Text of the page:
Last night I went to a concert at University of Colorado's Grusin hall, which is named after Dave Grusin, the jazz musician. It's a sonic wonder, but not in a good way. Imagine the largest Live-end dead-end room you ever saw, fill it with seats, and put the stage on the live end and you've got Grusin. I hadn't attended a concert at Grusin in at least nine years. I remembered that it was a dreadfully dead-sounding hall, but knowing and experiencing are two different things. Because I love my niece Chelsea, who was a member of the chorus, I was determined to stay for the entire concert.
During the concert, which was primarily a 30-voice chorus with minimal piano accompaniment, I could hear each voice clearly, especially during solos, yet the ensemble sound had a hooded, almost muffled character, as if someone had used an equalizer to cut off the high frequencies.
Out of curiosity I took out my iPod and opened AudioTools and measured the dB levels. When the room was quiet the meter read 55dB A-weighted. When the entire chorus was swinging full-bore the loudest dynamic peak was 103dB. Although 103 dB was loud enough to make my wife cover her ears, 103 dB is not uber-loud. The reason it seemed so loud to her was that most of the sound was made up of frequencies between 100 and 1000 Hz. This is the most sensitive part of the entire human hearing range because it happens to be the frequency spectrum of the human voice. According to one chart I found, the lowest frequency for a bass is 80 Hz and the highest for a soprano is 900 Hz.
By the second half of the concert I got sufficiently accustomed to the hall sound that I could listen through it to enjoy the music. But I started thinking, "What if this were the best-sounding concert hall within an hour drive?" Then I gave a deep thanks that the University of Colorado also has another concert hall, Macky Auditorium, where I've been making live concert recordings since 1994.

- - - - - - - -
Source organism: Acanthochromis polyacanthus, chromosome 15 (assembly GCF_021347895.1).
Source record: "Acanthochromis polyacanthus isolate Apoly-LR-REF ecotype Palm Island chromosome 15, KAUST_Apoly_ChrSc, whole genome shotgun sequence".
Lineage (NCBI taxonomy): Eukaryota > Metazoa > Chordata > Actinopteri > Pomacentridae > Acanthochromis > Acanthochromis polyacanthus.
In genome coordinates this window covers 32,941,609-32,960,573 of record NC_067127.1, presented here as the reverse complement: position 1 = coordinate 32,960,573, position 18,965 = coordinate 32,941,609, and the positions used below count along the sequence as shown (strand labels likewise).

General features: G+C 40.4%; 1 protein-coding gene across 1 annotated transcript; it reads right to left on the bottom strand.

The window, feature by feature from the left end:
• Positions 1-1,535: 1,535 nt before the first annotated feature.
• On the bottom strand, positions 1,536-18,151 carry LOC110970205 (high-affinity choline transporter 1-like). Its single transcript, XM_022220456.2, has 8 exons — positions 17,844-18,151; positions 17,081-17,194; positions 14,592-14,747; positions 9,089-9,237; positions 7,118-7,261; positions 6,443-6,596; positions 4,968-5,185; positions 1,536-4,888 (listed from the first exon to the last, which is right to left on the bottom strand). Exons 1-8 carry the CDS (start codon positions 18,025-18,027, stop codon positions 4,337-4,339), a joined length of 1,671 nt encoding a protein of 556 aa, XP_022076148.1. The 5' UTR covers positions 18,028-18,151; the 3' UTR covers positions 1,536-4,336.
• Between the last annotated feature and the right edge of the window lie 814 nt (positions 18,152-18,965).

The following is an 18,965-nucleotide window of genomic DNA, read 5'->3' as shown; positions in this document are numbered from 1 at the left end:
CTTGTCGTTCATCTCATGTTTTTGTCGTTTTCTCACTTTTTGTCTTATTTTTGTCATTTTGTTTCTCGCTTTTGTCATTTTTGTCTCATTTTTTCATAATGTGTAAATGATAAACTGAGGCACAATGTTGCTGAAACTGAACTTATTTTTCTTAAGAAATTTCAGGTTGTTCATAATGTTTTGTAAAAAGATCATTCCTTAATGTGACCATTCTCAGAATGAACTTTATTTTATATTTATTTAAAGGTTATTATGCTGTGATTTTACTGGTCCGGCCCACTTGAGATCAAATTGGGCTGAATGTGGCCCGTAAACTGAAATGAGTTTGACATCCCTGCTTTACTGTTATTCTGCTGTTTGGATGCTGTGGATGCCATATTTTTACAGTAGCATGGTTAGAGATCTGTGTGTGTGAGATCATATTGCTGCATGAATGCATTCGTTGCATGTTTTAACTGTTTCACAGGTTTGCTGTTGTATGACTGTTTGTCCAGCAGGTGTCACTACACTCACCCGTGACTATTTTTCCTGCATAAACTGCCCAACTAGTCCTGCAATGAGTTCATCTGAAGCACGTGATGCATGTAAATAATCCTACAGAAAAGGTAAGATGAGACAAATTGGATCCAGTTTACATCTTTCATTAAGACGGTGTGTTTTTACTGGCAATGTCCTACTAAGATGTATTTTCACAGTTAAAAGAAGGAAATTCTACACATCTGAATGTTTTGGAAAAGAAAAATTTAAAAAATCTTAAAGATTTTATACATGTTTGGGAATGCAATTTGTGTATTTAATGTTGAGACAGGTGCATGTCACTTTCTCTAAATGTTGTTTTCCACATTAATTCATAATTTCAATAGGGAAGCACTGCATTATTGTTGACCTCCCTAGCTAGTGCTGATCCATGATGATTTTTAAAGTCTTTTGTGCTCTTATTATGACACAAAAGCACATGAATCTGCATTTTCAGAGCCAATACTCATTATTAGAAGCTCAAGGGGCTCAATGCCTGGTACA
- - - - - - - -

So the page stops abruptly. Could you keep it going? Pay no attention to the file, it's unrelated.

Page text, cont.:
While Macky ain't exactly Carnegie Hall, it's still decent, with some degree of reflectance and hall sound. After the first year that J. Gordon Holt and I recorded there he devised an EQ curve to add back in some of the bass frequencies that are lost because of Macky's latticework proscenium shell, which does little to reinforce frequencies below 50 Hz. Macky was originally built to house a big pipe organ, which currently needs about $100,000 worth of repair to be fully operable. So instead of a solid roof over the stage there's a lattice so the organ pipes behind and above the stage can be heard. The organ's dead but the holes remain.
Back to Grusin. As I left the concert I thanked my lucky stars that we have multiple venues in the Denver/Boulder area to hear live acoustic music. I also put a big yellow sticky note inside my brain so the next time I have to attend a concert at Grusin I'll be ready for a night of straining to hear the music, even at 103 dB.